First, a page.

8. Another editorial headlined "Ritual Ban" says the ban on the purchase of housing abroad to be imposed on Russian officials is to be useless unless the Russian law-enforcement agencies start cooperating with their foreign colleagues in anti-corruption campaign; p 4 (288 words).

9. Ksenia Boletskaya article headlined "Kommersant FM Feels Too Tight in Moscow" says Kommersant FM radio station plans to start broadcasts in the cities where the paper is sold; p 10 (370 words).

Rossiiskaya Gazeta

1. Tatyana Smolyakova interview with deputy head of Rosstat, the State Statistics Service, Konstantin Laykam speaking on working hours and wages of Russians; pp 1, 3 (1,409 words).

2. Mikhail Falaleyev article headlined "In Charge of Order" reviews the recent appointment within the Russian Interior Ministry; p 4 (220 words).

3. Olga Dmitriyeva article headlined "To Become Fan of Whole Country" comments on the festive atmosphere of the Olympic Games and says the London Olympics has become an investment in British national pride; p 7 (1,212 words).

Izvestia

1. Olga Tropkina article headlined "'Code for Behavior on Social Networks' to Be Written for Officials" says a law on special behavior standards on social networks for Russian officials is to be passed by the State Duma; pp 1 — 2 (786 words).

2. Anastasia Novikova article headlined "Deputies May Return Death Penalty" says United Russia members are going to initiate a discussion on canceling the moratorium on death penalty in Russia; pp 1 — 2 (570 words).

3. Anastasia Kashevarova interview with Krasnodar region Governor Alexander Tkachyov speaking on the controversy caused by his recent statement urging Cossacks to oust North Caucasus nationals from the region; pp 1, 4 (1,211 words).

Moskovsky Komsomolets

1. Yulia Kalinina article headlined "Olympic Slipping Down" reviews the Russian athletes performance at the London Olympic Games; pp 1 — 2 (968 words).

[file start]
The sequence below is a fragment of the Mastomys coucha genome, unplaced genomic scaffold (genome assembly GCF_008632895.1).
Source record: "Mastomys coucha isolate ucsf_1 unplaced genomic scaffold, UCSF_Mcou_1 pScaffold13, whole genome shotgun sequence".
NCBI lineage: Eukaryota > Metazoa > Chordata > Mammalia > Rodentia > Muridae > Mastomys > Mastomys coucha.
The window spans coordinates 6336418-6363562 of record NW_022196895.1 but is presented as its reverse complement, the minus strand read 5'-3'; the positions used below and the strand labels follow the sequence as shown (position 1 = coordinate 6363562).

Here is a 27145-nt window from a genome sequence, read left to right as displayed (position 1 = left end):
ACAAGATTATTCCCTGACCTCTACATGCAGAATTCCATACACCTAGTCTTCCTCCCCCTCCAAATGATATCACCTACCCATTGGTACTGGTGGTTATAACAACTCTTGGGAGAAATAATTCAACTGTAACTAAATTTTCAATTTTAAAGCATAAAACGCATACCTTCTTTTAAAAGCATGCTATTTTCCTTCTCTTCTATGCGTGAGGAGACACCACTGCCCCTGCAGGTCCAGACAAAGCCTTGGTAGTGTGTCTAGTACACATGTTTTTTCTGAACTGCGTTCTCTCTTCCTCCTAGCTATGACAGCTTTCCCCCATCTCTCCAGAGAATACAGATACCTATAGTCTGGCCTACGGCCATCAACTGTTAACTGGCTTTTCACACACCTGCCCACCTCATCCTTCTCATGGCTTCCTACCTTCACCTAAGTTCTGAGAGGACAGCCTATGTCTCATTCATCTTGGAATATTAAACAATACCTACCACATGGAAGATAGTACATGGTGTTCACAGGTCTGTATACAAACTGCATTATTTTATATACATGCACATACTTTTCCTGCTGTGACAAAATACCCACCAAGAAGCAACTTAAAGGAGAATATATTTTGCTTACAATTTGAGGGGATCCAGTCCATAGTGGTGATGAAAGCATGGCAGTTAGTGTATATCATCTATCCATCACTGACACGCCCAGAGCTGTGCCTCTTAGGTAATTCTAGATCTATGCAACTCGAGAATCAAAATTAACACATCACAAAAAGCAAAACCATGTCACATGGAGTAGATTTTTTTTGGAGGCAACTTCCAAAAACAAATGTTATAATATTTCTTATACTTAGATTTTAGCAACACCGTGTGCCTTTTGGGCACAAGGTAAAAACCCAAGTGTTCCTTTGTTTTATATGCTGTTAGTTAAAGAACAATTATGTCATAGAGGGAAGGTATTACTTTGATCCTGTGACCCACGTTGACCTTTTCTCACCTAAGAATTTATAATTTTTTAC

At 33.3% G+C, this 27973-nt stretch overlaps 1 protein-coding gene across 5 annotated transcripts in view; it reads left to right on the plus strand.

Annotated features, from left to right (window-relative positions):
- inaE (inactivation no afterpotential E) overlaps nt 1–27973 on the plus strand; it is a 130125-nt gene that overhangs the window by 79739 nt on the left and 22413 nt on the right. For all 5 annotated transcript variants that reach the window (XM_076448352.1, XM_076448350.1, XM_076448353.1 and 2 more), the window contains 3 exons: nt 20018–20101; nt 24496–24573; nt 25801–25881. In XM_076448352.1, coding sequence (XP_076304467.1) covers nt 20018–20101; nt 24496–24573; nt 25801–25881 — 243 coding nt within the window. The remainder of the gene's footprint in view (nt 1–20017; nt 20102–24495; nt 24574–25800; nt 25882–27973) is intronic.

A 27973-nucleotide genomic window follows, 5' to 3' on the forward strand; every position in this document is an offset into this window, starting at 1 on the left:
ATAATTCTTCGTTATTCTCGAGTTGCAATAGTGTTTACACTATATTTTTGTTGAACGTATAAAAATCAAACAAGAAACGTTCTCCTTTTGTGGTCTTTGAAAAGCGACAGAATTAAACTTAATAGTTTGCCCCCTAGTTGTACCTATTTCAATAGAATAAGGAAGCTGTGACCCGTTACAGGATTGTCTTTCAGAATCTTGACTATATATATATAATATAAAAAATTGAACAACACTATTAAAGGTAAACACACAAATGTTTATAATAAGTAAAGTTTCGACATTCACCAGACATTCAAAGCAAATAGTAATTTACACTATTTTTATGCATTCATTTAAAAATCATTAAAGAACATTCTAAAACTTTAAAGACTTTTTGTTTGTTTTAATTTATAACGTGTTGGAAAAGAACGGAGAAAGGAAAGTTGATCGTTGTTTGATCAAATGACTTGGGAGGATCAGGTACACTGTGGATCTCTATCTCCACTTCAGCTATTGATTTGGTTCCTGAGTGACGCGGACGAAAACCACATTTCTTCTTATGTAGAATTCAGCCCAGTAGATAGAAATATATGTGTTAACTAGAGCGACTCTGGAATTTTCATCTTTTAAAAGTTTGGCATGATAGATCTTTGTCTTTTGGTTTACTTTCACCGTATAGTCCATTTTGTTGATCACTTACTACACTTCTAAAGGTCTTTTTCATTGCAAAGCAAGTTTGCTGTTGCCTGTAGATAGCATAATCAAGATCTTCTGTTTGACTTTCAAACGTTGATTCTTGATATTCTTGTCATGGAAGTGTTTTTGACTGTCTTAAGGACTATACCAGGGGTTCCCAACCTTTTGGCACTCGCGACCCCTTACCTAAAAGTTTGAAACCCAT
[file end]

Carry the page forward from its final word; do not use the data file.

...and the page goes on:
2. Yelizaveta Alexanderova-Zorina article headlined "About Colonial Pride of Great Russians" slams Russians turning a blind eye to the current problems in the country as they prefer to enjoy better shops and foreign trips; p 3 (1,171 words).

3. Melor Sturua article headlined "Paul Ryan Always in a Hurry" looks at the U.S. Republican vice presidential candidate, Paul Ryan; p 3 (417 words).

RBK Daily

1. Valeria Khamrayeva et al. report headlined "Crisis Like Crisis" reviews recent public opinion polls showing that Russians are expecting the crisis to hit the country's economy hard in autumn; pp 1 — 2 (800 words).

2. Yulia Yakovleva article headlined "London Showing and Speaking" says United Russia is getting increasingly worried about the Russian opposition's plans to set up an Internet-based TV channel to be financed by businessman in exile Boris Berezovsky; p 2 (600 words).

Novaya Gazeta

1. Andrei Kolesnikov article headlined "Bunkerization of Authorities" says the bill prohibiting Russian officials to own property abroad is to help the authorities give the impression of anti-corruption fight; p 10 (481 words).

2. Andrei Sukhotin and Dina Khachatryan article headlined "Federation Council Turns Out to Be Secret Rendezvous of Foreign Agents" says Federation Council senators are to be affected by the law on foreign NGOs and the bill on the ban on foreign property; pp 1 — 2 (2,296 words).

3. Vladimir Mozgovoi article headlined "Fall on Hard Times" reviews the results of the London Olympics; p 22 (1,353 words).

August 13, 2012/BBC Monitoring/©BBC